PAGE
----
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If Truth Be Told

Fundamentalists are notoriously difficult to have conversations with because they have a world view that allows them to dismiss inconvenient facts and arguments. There is, however, a way to debate fundamentalist positions that adroitly avoids this difficulty.

The strategy, sometimes referred to as 'a transcendental route to a conclusion', is derived from Immanuel Kant's transcendental deduction, as set out in 'The Critique of Pure Reason.

The argument is sometimes deployed against skeptics wondering whether the world and other persons exist. The fact that the question can be asked involves language, and languages could not exist without communities of language users.

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The rising tide of fundamentalism in the United States, the escalating clashes between Christians and Muslims in the Middle East, the debate within the Anglican Church concerning same sex marriage ... reflect an increasingly fractious world. Many factors are involved, but religious perspectives fuel much of the rhetoric occupying public discussions and political agendas.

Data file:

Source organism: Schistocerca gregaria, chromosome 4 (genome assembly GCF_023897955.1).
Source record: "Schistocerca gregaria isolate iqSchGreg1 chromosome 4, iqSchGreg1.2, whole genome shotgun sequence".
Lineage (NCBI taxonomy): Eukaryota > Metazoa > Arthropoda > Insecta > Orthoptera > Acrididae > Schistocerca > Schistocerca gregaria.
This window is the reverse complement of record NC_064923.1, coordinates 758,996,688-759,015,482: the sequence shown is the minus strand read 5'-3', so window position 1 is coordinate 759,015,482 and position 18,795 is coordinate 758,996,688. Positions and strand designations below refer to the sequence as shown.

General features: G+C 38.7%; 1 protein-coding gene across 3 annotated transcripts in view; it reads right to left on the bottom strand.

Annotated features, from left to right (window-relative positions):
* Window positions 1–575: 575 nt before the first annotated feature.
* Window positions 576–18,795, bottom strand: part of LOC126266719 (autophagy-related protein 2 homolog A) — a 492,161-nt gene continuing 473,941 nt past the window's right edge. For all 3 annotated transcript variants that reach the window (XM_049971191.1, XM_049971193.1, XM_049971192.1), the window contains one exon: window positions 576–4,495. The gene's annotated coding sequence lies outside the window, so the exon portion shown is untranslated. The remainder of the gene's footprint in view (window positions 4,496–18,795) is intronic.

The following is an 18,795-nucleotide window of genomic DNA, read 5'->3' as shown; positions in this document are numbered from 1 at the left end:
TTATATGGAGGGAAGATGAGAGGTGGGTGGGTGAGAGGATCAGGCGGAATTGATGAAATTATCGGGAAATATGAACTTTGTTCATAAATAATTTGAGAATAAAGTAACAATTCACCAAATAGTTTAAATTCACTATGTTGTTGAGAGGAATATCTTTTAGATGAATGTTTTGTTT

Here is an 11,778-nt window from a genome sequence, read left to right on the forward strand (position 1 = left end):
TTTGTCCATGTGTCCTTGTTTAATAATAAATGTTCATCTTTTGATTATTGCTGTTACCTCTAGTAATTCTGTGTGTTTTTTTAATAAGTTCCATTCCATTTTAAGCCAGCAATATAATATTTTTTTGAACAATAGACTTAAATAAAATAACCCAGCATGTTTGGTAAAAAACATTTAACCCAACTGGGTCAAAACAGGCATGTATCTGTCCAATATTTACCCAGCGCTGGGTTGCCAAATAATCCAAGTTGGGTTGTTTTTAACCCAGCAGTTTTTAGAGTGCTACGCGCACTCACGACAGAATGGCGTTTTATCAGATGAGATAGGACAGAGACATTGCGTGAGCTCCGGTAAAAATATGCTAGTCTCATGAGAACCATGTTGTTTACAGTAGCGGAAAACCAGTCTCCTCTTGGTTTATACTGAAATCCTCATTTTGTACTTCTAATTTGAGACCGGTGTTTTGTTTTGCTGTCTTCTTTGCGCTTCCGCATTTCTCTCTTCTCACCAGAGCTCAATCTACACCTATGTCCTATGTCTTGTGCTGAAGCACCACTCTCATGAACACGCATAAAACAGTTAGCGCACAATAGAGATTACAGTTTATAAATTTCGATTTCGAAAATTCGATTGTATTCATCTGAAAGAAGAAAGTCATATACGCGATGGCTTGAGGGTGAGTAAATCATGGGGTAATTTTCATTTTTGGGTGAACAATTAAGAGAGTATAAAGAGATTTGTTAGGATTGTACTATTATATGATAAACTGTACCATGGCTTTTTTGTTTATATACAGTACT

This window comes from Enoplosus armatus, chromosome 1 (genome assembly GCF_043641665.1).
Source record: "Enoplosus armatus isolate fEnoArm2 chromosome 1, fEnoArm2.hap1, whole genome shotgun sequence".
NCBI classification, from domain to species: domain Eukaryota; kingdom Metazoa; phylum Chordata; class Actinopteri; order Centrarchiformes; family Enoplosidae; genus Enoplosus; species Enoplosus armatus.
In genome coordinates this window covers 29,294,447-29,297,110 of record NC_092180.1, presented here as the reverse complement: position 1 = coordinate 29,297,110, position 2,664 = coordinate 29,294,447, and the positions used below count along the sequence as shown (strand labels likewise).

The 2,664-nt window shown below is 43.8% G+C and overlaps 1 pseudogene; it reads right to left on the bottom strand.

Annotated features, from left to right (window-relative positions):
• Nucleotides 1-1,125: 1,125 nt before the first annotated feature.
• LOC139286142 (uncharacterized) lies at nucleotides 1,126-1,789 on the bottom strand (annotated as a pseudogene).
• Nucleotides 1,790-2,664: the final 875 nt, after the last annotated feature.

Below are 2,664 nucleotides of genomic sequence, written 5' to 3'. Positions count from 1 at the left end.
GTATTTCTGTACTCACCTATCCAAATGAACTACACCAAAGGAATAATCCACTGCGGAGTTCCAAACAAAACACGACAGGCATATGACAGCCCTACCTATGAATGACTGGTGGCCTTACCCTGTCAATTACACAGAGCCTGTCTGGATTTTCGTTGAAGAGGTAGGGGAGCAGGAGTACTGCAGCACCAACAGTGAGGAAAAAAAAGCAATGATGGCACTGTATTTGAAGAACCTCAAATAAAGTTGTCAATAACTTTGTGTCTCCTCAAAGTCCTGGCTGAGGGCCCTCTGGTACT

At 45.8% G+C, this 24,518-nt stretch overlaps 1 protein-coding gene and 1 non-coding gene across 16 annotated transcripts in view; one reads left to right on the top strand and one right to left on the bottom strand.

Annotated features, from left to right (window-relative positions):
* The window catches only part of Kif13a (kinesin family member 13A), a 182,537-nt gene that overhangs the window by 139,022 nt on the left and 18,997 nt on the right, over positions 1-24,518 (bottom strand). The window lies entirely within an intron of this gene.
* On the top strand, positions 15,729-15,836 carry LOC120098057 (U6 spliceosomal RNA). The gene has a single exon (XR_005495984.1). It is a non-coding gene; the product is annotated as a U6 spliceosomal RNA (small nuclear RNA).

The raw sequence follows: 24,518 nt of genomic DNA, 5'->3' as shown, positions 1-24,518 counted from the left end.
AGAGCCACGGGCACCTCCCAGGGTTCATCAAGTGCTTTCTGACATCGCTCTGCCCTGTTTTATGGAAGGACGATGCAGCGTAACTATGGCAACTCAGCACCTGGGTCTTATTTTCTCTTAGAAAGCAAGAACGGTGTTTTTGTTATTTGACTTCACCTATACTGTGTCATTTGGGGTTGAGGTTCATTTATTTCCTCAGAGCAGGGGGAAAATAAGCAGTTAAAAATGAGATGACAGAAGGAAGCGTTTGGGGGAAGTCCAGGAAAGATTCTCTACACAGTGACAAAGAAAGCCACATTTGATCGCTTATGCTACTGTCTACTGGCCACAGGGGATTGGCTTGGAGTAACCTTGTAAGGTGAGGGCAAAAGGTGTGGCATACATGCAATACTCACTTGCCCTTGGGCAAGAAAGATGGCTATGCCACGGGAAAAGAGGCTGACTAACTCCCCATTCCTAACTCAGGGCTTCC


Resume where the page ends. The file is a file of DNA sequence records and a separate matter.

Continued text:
This is both ironic and worrisome. Holy Wars notwithstanding, religions usually counsel their followers to practice universal love, good will and community. Unfortunately, preaching does not seem to prevent conflict among individuals sorted into Catholics, Protestants, and Muslims ....

The reason is not hard to figure out. If you and I subscribe to the same rendering of Doctrinal Truth, we will almost certainly get along. We are also more likely to combine our resources and ...

Solution Summary

Religious fundamentalists can be challenged by pointing out that they hold incompatible beliefs. For example, according to Divine Revelation, God created a world so people could develop moral and spiritual excellence. The solution discusses why he then would undermine this project by telling human beings about it.